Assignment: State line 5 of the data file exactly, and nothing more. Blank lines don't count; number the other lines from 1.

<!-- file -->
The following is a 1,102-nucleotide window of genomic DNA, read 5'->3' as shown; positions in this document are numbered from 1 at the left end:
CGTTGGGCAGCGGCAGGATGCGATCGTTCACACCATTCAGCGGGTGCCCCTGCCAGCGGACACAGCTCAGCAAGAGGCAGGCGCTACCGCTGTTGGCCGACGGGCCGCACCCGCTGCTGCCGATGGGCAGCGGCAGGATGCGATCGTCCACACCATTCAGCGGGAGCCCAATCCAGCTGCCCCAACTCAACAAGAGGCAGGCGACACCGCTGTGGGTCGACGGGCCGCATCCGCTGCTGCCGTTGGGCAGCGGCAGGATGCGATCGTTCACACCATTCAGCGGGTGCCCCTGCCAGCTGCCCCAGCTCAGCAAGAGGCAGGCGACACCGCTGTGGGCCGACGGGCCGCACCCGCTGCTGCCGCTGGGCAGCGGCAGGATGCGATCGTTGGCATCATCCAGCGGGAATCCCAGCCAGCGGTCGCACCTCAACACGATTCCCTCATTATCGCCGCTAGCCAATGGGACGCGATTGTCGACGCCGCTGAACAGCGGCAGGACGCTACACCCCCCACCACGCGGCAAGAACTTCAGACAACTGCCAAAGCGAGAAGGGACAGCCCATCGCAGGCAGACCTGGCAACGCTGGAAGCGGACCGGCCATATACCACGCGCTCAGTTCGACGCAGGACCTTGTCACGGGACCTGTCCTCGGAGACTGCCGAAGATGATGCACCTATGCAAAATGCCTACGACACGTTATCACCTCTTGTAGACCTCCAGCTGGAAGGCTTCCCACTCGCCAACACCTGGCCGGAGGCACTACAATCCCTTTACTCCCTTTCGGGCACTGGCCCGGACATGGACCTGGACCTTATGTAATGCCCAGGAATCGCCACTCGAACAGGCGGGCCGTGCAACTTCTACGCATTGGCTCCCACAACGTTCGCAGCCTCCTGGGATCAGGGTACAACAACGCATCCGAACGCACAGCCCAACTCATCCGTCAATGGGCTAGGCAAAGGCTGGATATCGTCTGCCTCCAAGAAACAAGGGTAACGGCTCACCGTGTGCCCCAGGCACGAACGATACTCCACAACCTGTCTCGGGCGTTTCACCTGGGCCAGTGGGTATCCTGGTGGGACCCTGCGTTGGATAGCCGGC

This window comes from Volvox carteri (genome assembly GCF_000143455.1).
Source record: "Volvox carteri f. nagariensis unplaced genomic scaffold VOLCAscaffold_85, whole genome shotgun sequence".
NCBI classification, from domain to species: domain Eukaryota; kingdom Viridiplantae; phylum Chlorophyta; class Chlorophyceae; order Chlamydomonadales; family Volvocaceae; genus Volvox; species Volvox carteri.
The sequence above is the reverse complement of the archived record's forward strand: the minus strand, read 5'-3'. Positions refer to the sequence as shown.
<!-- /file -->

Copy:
NCBI classification, from domain to species: domain Eukaryota; kingdom Viridiplantae; phylum Chlorophyta; class Chlorophyceae; order Chlamydomonadales; family Volvocaceae; genus Volvox; species Volvox carteri.